The Royal Porcelain Factory in Copenhagen was established in 1775 by the chemist, Frantz Heinrich Müller, under the patronage of Queen Juliane Marie, widow of King Frederik V of Denmark.
The ‘Flora Danica’ service is perhaps the most famous amongst the factory’s production. The original service was intended for Catherine the Great of Russia (1729-1796), though she died during the production of the 1,802 pieces. The completed service was eventually delivered to the Danish Royal family, twelve years later. Every piece was decorated by Johann Christoph Bayer with a botanical specimen based on copper plates from the encyclopaedia ‘Flora Danica’, which was supposed to record every plant in Denmark. This extraordinary task resulted in Bayer losing his sight, such was the skill and detail required. Today the surviving service is exhibited at Rosenborg Castle, Christiansborg Castle, and Amalienborg Palace in Denmark.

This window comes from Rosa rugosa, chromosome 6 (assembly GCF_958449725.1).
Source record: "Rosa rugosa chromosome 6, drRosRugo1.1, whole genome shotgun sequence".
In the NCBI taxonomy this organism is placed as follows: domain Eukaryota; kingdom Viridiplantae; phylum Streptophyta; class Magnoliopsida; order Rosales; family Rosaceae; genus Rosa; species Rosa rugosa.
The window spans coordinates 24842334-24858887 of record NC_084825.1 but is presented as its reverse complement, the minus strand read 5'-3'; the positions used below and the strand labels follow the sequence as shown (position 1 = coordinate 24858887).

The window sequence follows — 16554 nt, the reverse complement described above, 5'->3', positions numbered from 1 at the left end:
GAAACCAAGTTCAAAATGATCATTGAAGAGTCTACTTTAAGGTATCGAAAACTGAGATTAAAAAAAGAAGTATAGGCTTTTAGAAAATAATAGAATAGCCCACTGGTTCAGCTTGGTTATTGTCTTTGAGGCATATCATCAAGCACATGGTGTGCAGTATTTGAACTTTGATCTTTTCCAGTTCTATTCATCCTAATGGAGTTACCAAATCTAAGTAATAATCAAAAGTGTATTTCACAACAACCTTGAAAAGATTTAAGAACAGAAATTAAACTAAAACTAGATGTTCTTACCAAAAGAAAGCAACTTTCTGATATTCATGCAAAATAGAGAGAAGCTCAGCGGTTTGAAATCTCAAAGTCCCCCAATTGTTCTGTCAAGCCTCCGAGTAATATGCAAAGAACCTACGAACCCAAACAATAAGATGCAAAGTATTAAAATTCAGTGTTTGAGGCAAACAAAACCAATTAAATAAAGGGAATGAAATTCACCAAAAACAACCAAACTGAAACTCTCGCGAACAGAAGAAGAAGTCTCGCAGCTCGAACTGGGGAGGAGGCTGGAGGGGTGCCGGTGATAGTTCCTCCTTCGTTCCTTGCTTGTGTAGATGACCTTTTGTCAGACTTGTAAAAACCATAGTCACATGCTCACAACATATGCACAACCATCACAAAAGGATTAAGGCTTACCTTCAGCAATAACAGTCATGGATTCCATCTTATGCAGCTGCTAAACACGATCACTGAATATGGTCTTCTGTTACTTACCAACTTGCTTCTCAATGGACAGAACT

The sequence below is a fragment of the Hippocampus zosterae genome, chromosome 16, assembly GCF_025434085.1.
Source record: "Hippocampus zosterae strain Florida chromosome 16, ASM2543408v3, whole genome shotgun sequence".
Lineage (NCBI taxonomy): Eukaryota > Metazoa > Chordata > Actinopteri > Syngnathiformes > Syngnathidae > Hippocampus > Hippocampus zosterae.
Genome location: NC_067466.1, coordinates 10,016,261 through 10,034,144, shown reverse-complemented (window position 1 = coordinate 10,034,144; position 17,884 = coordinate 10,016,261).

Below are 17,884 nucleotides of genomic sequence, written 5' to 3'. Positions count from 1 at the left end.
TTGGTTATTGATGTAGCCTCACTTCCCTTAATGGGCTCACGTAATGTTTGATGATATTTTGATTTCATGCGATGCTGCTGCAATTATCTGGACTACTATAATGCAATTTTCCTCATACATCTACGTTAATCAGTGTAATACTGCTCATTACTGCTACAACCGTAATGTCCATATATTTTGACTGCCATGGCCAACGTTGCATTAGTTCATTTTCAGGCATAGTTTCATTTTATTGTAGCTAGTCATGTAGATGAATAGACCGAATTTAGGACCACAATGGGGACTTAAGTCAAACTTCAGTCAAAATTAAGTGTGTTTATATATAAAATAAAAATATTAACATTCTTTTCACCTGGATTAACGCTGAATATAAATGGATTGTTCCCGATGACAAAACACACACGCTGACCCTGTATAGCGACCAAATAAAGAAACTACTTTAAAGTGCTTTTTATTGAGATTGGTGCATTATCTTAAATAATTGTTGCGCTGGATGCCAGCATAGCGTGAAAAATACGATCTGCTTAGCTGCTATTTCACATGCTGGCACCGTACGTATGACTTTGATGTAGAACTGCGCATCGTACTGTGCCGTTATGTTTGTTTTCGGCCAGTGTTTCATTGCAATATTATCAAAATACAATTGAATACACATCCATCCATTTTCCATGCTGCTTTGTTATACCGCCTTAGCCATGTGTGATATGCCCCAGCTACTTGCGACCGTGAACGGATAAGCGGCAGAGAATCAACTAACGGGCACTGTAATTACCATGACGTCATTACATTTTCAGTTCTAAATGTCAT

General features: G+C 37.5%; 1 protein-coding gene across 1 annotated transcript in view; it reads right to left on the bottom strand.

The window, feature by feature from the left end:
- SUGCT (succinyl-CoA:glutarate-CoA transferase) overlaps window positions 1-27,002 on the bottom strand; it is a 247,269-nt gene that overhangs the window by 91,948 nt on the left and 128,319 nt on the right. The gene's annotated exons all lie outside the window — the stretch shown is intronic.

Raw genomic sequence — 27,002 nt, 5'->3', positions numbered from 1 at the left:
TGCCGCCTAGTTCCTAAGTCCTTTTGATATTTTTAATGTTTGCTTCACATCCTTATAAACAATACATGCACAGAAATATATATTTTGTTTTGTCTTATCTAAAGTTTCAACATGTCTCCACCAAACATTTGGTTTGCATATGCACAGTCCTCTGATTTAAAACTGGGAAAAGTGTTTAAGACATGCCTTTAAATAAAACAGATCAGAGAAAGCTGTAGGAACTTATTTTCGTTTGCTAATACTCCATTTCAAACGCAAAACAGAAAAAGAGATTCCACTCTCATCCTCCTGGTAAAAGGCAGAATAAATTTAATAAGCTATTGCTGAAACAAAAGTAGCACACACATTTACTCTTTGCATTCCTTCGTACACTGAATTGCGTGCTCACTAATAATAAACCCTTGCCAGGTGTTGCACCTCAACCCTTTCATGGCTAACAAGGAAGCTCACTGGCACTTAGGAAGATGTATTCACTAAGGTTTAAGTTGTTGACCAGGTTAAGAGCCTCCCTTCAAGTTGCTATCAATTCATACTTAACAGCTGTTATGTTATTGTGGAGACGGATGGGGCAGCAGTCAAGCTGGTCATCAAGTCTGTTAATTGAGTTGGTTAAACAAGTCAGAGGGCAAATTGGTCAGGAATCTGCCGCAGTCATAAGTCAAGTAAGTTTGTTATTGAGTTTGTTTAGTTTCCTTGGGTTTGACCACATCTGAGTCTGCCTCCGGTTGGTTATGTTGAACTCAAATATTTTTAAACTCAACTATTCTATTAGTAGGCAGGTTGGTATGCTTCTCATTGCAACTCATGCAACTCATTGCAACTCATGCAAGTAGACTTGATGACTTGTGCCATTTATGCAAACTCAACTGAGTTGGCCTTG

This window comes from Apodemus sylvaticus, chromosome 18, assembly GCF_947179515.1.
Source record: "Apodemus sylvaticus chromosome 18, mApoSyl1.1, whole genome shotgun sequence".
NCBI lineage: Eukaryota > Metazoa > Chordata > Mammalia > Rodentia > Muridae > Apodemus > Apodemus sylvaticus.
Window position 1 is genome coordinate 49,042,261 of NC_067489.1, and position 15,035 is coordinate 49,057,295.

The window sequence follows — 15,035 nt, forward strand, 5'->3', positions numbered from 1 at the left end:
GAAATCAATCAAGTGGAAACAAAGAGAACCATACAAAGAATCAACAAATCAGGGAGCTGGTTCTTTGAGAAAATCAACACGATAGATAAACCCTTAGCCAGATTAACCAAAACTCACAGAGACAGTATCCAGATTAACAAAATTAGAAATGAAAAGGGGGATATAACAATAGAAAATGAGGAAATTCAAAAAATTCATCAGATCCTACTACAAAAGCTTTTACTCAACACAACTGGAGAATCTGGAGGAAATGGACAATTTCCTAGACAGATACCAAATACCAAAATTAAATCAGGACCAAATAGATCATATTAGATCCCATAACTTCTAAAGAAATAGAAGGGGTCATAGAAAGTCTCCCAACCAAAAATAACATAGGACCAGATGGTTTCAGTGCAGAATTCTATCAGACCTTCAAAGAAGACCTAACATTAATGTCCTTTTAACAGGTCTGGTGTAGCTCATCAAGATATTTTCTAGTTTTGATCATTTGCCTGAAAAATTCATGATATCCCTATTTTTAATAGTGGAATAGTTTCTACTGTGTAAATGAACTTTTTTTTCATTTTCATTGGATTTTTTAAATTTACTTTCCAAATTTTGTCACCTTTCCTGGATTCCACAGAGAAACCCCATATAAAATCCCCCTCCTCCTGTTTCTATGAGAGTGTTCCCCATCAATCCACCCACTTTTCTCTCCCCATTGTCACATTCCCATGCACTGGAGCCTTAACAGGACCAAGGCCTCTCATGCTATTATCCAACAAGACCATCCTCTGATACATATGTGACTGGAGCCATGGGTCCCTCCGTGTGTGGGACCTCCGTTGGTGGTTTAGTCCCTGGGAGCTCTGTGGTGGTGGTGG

The ‘Flora Danica’ pattern was taken up again in 1863 for a service made to celebrate the marriage of Princess Alexandra of Denmark to the future King Edward VII of England and it was so much admired that it is still in production today. Most of the pieces included in the present service date to the late 19th century revival period, with some dating to the 20th century, all acquired directly from the factory by a member of the Danish Royal Family.